Rosé Has Jumped the Shark


Hasn’t it? When we started Snooth back in 2007, rosé was not such a hot button topic. Its growth over the past eleven years is astounding. Nielsen reports that sales of still rosé have risen sixty-five percent since last year. Sparkling rosé sales jumped by sixteen percent. The funny thing is, we can assume that prior to direct pressing most all wines looked like a rosé. It was the notoriously sophisticated Romans who brought winemaking to a place where color gradations could be created. If not for their ingenuity, perhaps we’d have been drinking rosé all along.

Regardless, rosé has most always existed in its own class.  Clairet from Bordeaux is an example of rosé wine that dates back centuries. While it was always possible to find quality rosé wine from Europe, most early-to-mid twentieth century Americans considered the wines too simple. It was down-market juice for the unserious drinker. The grapes weren’t grown with rosé wine in mind. It’s just run-off juice used to enhance the color of a red wine (as in the saignée, or bleeding method.) It’s just a red wine and a white wine mixed together. (These days, with the exception of rosé Champagne, mixing is not permitted in the European Union. It is permitted in the New World.)

So how exactly did we become a nation of rosé-philes?
The rise of rosé indicates that the wine cellar guard has changed. A new generation of wine drinkers is democratizing consumption in heretofore unseen ways. That’s great news for everyone here – yes, more people are drinking wine. Many wine writers have worked tirelessly to make wine more accessible and inclusive. And to me, the rise of rosé is proof of their success. The wine industry is booming because there’s more for everybody to enjoy no matter your taste or price point. Inclusivity is one of the main tenets upon Snooth was built, and I couldn’t be more proud.

But now that everyone has jumped on the rosé bandwagon, where are we headed? Many of the great brands have made their first rosés in just the past few years, and most do not disappoint. The majority of them are intentional – the grapes are grown with the rosé wine in mind. But while imitation is the sincerest form of flattery, we should remain vigilant as we wade through the great twenty-first century rosé glut.

I always taste rosé at room temperature to start. While this is a fairly common wine adjudication practice, I find it particularly important when it comes to rosé. If it doesn’t taste okay to you when it’s slightly warm, there’s probably a better bottle out there.

Here are my top five rosé wines for the 2018 season. For a longer list of good bets, click here.

Field Recordings French Camp Vineyards Valdiguie Rosé Paso Robles 2017

If you’re going to join one new winery club this year, make it Field Recordings. Winemaker Andrew Jones knows how to pick ‘em when it comes to grape vines. His intimate knowledge of the California coast has created some superior selections.

Strawberry with hay and barley aromas, a touch of cherry and some citrus notes on the nose. This is a bit biscuity on the palate with loads of citrus zest and sparkly acidity, cherry, grapefruit and tangerine fruit, some melon rind and a finish of warm spice and a creamy texture.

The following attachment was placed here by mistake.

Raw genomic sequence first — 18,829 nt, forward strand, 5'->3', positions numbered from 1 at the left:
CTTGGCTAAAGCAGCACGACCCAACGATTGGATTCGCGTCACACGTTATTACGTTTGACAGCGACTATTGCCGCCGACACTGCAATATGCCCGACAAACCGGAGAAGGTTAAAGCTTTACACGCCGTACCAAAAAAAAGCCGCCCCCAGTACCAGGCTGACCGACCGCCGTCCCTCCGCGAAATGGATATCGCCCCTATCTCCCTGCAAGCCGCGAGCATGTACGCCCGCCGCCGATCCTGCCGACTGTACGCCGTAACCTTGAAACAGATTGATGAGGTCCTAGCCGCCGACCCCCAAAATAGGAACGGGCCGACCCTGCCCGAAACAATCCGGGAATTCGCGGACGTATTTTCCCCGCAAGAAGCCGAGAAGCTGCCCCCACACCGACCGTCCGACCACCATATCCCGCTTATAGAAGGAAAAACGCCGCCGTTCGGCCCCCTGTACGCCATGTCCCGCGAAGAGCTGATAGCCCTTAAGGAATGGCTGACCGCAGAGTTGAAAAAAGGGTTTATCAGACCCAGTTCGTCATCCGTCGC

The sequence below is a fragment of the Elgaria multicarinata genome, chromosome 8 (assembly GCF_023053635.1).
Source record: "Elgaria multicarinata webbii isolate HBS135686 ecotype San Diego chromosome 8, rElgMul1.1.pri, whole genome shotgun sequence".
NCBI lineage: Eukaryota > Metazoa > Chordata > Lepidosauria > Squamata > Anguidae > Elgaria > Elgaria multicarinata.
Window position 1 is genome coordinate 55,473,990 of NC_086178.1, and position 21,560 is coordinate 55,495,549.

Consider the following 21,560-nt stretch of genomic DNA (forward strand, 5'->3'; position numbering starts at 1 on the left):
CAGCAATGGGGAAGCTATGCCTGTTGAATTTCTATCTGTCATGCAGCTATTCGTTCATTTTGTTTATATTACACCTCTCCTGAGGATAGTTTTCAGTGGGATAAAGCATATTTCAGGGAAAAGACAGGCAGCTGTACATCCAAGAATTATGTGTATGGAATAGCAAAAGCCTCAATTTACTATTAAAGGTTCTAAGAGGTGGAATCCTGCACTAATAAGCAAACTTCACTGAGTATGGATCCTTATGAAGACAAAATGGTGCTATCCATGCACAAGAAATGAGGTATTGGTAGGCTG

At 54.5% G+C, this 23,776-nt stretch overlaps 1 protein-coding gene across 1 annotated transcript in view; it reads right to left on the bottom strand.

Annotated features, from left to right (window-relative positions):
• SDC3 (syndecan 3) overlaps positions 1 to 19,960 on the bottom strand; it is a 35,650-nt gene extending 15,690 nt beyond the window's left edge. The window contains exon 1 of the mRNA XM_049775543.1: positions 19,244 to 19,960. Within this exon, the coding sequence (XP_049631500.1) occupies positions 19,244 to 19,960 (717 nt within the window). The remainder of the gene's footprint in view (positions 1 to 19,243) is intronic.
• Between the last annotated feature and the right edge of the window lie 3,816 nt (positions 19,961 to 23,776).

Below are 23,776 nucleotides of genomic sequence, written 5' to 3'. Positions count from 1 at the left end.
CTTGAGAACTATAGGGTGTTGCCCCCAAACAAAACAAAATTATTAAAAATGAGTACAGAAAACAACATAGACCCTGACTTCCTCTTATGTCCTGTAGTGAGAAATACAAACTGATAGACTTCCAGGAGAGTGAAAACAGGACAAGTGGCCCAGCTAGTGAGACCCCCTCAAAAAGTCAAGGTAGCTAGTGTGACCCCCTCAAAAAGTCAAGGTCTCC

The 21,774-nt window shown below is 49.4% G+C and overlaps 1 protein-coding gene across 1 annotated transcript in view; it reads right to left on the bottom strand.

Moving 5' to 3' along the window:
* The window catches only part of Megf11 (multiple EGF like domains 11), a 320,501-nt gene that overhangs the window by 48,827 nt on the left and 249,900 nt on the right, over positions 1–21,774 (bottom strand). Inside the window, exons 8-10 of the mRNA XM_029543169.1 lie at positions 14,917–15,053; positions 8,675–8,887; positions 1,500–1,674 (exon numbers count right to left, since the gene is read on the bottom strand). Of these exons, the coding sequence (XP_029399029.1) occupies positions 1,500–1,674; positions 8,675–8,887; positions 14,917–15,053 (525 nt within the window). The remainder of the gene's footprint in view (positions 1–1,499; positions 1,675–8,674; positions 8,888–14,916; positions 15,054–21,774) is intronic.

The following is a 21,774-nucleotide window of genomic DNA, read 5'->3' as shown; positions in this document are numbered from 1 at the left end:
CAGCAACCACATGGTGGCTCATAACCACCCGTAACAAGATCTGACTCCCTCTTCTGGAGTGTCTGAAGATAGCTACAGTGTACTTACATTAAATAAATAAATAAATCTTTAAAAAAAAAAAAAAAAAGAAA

Field Recordings Creston Ridge Vineyard Sangiovese Rosé Paso Robles 2017

Fresh peach and dried persimmon notes with a hint of something herbal and a bit of fresh melon. Zesty and bright on the palate with orange leaf, creamsicle and strawberry notes with a really pleasant fresh pumpkin note and a floral finish. Truly intriguing and a nice departure from the norm.
91 pts

Clean Slate Pinot Noir Rosé Nahe 2017

Clean Slate is well-known for Riesling from the Mosel, but they also deliver on this easy-drinking delight. Buy twelve or more for your next barbecue and please the entire crowd.

Clean and light notes of strawberry and pink grapefruit on the nose. Very expressive palate of juicy citrus fruit - grapefruit and lemon with some cherry and strawberry notes with a lightly floral halo. Lots of buoyant acidity, fresh melon and a finish with a bit of apple and a touch of creaminess.
90 pts

Domaine Bousquet Malbec Cabernet Rosé Tupungato Valley 2018

This winery, a jewel of the Andes mountains, has become a fast favorite of mine. The potpourri of grapes in this rosé will make your head turn: 55% Malbec, 45% Cabernet Sauvignon, 5% Sauvignon Blanc, and 5% Pinot Gris. This is a rosé you can confidently serve at your next cloth napkin dinner.

Creamy floral notes of rose petal and watermelon with a spicy pepper note and some soft cherry. Mellow and tart on the palate on entry but developing some zest towards the finish, this is light and easy drinking with strawberry and cherry notes and a chunk of earth alongside the fruit.

Left Coast Cellars Rosé Willamette Valley 2017
I can’t go too long without having a taste of Oregon. The Pinot Noir (54%), Pinot Meunier (40%), Pinot Blanc (6%) grapes were grown specifically for this wine. Don’t pass up the opportunity to visit the five hundred acre estate the next time you pass through the Willamette Valley.

Crisp, mineral slate and steel aromas with light cherry fruit on the nose. Juicy and pleasant palate of cherry, tangerine and berry flavors, soft, plush body and good acidity, finishing with a nice earthy complexity and a touch of green herb.

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